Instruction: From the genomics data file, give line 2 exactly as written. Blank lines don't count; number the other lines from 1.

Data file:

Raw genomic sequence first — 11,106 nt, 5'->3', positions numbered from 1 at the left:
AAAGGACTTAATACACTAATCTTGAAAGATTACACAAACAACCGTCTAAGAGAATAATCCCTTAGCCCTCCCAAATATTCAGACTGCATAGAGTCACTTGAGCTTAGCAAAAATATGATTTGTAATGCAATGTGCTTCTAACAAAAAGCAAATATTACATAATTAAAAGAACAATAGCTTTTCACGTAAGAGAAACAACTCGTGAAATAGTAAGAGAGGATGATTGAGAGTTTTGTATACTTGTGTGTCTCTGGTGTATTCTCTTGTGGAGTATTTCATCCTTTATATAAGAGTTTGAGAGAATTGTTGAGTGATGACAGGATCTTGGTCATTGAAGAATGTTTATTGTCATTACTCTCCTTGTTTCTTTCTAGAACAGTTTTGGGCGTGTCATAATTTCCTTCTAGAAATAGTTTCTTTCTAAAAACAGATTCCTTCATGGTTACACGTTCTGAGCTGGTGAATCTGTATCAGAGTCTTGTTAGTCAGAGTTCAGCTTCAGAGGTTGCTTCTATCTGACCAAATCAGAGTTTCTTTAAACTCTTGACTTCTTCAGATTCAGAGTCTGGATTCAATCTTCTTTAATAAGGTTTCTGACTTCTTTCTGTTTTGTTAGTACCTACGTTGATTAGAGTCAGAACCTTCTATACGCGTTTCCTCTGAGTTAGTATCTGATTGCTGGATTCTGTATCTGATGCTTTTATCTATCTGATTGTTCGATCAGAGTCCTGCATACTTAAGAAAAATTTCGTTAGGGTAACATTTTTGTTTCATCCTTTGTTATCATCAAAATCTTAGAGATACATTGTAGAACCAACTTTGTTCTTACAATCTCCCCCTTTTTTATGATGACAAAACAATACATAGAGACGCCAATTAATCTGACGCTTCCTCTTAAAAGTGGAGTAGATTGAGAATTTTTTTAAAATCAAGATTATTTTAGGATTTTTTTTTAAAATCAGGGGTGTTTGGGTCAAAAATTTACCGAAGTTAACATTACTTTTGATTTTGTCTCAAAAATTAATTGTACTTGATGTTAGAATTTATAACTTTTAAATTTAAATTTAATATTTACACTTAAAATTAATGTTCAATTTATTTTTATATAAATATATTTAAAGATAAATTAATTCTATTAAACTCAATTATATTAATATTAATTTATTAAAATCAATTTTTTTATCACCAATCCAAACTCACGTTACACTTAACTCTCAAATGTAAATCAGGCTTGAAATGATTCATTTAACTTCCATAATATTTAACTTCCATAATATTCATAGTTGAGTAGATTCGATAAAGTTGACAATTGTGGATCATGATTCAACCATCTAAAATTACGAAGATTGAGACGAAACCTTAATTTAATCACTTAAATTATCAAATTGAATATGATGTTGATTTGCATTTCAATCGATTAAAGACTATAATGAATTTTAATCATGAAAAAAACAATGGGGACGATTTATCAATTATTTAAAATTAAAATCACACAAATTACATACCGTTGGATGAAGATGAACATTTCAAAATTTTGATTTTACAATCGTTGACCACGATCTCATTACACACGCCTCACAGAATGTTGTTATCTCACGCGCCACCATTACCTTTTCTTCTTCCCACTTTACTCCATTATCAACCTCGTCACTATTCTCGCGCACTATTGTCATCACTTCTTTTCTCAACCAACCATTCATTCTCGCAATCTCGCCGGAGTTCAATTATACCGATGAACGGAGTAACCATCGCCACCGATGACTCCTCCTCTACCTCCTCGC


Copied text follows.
AAAGGACTTAATACACTAATCTTGAAAGATTACACAAACAACCGTCTAAGAGAATAATCCCTTAGCCCTCCCAAATATTCAGACTGCATAGAGTCACTTGAGCTTAGCAAAAATATGATTTGTAATGCAATGTGCTTCTAACAAAAAGCAAATATTACATAATTAAAAGAACAATAGCTTTTCACGTAAGAGAAACAACTCGTGAAATAGTAAGAGAGGATGATTGAGAGTTTTGTATACTTGTGTGTCTCTGGTGTATTCTCTTGTGGAGTATTTCATCCTTTATATAAGAGTTTGAGAGAATTGTTGAGTGATGACAGGATCTTGGTCATTGAAGAATGTTTATTGTCATTACTCTCCTTGTTTCTTTCTAGAACAGTTTTGGGCGTGTCATAATTTCCTTCTAGAAATAGTTTCTTTCTAAAAACAGATTCCTTCATGGTTACACGTTCTGAGCTGGTGAATCTGTATCAGAGTCTTGTTAGTCAGAGTTCAGCTTCAGAGGTTGCTTCTATCTGACCAAATCAGAGTTTCTTTAAACTCTTGACTTCTTCAGATTCAGAGTCTGGATTCAATCTTCTTTAATAAGGTTTCTGACTTCTTTCTGTTTTGTTAGTACCTACGTTGATTAGAGTCAGAACCTTCTATACGCGTTTCCTCTGAGTTAGTATCTGATTGCTGGATTCTGTATCTGATGCTTTTATCTATCTGATTGTTCGATCAGAGTCCTGCATACTTAAGAAAAATTTCGTTAGGGTAACATTTTTGTTTCATCCTTTGTTATCATCAAAATCTTAGAGATACATTGTAGAACCAACTTTGTTCTTACAATCTCCCCCTTTTTTATGATGACAAAACAATACATAGAGACGCCAATTAATCTGACGCTTCCTCTTAAAAGTGGAGTAGATTGAGAATTTTTTTAAAATCAAGATTATTTTAGGATTTTTTTTTAAAATCAGGGGTGTTTGGGTCAAAAATTTACCGAAGTTAACATTACTTTTGATTTTGTCTCAAAAATTAATTGTACTTGATGTTAGAATTTATAACTTTTAAATTTAAATTTAATATTTACACTTAAAATTAATGTTCAATTTATTTTTATATAAATATATTTAAAGATAAATTAATTCTATTAAACTCAATTATATTAATATTAATTTATTAAAATCAATTTTTTTATCACCAATCCAAACTCACGTTACACTTAACTCTCAAATGTAAATCAGGCTTGAAATGATTCATTTAACTTCCATAATATTTAACTTCCATAATATTCATAGTTGAGTAGATTCGATAAAGTTGACAATTGTGGATCATGATTCAACCATCTAAAATTACGAAGATTGAGACGAAACCTTAATTTAATCACTTAAATTATCAAATTGAATATGATGTTGATTTGCATTTCAATCGATTAAAGACTATAATGAATTTTAATCATGAAAAAAACAATGGGGACGATTTATCAATTATTTAAAATTAAAATCACACAAATTACATACCGTTGGATGAAGATGAACATTTCAAAATTTTGATTTTACAATCGTTGACCACGATCTCATTACACACGCCTCACAGAATGTTGTTATCTCACGCGCCACCATTACCTTTTCTTCTTCCCACTTTACTCCATTATCAACCTCGTCACTATTCTCGCGCACTATTGTCATCACTTCTTTTCTCAACCAACCATTCATTCTCGCAATCTCGCCGGAGTTCAATTATACCGATGAACGGAGTAACCATCGCCACCGATGACTCCTCCTCTACCTCCTCGC